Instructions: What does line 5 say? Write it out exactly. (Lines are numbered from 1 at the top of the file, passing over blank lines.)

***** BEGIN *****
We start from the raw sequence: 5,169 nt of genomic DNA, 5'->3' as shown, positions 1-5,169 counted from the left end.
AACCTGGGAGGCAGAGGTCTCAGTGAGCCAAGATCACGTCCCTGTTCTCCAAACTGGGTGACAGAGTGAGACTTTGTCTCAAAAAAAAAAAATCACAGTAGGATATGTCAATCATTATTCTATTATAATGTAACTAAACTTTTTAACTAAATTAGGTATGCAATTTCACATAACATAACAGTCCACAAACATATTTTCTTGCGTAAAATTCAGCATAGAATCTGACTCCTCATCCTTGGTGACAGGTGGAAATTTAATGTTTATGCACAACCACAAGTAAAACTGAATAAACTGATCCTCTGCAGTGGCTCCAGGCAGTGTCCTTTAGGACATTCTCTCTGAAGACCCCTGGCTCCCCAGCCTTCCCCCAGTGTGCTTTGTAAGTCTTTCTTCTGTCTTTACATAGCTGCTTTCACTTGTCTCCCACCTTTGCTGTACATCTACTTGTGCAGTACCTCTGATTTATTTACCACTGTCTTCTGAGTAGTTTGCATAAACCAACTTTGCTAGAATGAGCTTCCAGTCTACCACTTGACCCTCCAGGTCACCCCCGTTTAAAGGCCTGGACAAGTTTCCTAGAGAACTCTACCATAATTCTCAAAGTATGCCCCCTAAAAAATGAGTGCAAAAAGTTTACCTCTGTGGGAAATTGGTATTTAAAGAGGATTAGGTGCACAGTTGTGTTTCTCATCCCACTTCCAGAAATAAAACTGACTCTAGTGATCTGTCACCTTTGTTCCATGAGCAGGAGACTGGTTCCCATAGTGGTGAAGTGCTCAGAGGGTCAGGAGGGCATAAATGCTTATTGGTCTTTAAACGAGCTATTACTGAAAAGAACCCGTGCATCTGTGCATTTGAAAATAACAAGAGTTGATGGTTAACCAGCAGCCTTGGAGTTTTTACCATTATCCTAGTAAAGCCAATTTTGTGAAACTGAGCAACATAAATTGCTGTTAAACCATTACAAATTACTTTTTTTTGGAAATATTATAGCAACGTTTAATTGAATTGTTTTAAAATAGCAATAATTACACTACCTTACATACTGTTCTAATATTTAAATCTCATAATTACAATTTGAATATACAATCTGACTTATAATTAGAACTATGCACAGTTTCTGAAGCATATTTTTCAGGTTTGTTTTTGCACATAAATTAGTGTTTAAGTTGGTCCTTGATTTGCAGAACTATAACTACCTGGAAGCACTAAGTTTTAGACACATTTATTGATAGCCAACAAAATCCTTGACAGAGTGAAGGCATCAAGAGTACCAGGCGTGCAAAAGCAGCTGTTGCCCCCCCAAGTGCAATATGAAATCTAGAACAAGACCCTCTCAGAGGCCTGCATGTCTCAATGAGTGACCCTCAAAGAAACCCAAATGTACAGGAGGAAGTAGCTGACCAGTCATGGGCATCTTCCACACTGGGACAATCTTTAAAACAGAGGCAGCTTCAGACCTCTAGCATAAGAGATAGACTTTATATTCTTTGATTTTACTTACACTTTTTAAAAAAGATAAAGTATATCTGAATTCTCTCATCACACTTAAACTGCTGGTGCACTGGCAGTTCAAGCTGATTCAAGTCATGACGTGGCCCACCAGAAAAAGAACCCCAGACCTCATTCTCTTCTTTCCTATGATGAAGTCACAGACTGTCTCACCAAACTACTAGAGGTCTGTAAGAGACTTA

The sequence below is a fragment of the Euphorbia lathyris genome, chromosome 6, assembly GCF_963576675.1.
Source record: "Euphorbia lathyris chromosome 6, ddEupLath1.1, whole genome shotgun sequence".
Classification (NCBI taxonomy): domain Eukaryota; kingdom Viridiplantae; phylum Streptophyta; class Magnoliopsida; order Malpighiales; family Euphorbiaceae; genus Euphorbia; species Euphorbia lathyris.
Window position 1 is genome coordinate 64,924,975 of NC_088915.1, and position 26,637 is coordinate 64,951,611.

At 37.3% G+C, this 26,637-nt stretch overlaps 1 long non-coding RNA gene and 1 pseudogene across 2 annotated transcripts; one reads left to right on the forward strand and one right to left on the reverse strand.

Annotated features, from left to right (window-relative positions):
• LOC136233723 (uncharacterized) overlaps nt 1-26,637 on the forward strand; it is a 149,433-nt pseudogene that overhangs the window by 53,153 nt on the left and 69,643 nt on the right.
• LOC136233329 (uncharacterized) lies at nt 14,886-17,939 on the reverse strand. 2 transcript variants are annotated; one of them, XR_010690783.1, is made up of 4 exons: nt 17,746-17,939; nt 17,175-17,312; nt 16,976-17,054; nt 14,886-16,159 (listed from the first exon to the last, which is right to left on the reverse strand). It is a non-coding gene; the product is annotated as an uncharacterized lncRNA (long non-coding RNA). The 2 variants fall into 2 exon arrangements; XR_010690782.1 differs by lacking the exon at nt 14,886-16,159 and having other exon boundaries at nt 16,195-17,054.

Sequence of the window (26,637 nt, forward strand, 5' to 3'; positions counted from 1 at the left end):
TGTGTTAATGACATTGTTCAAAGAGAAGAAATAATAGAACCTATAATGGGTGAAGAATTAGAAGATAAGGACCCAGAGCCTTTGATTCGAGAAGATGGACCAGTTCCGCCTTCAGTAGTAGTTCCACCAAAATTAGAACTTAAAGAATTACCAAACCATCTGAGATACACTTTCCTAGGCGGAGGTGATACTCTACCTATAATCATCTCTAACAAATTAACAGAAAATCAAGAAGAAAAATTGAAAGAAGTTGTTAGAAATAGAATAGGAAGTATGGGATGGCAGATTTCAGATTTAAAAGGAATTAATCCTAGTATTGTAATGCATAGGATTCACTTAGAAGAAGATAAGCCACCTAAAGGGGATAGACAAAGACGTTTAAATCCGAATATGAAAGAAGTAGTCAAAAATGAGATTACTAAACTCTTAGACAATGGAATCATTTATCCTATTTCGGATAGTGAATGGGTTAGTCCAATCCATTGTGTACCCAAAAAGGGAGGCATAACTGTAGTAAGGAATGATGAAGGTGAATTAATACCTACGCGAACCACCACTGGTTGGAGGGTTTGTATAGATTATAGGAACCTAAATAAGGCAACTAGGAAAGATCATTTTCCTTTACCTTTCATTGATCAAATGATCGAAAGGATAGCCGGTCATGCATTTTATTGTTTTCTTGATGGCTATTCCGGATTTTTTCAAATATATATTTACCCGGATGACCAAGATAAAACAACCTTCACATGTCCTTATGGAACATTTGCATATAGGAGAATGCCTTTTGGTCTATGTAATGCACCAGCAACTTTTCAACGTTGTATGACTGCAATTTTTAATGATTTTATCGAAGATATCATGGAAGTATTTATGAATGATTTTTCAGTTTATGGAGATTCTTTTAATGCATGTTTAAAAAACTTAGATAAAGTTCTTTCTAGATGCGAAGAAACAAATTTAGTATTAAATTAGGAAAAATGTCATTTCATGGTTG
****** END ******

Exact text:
Classification (NCBI taxonomy): domain Eukaryota; kingdom Viridiplantae; phylum Streptophyta; class Magnoliopsida; order Malpighiales; family Euphorbiaceae; genus Euphorbia; species Euphorbia lathyris.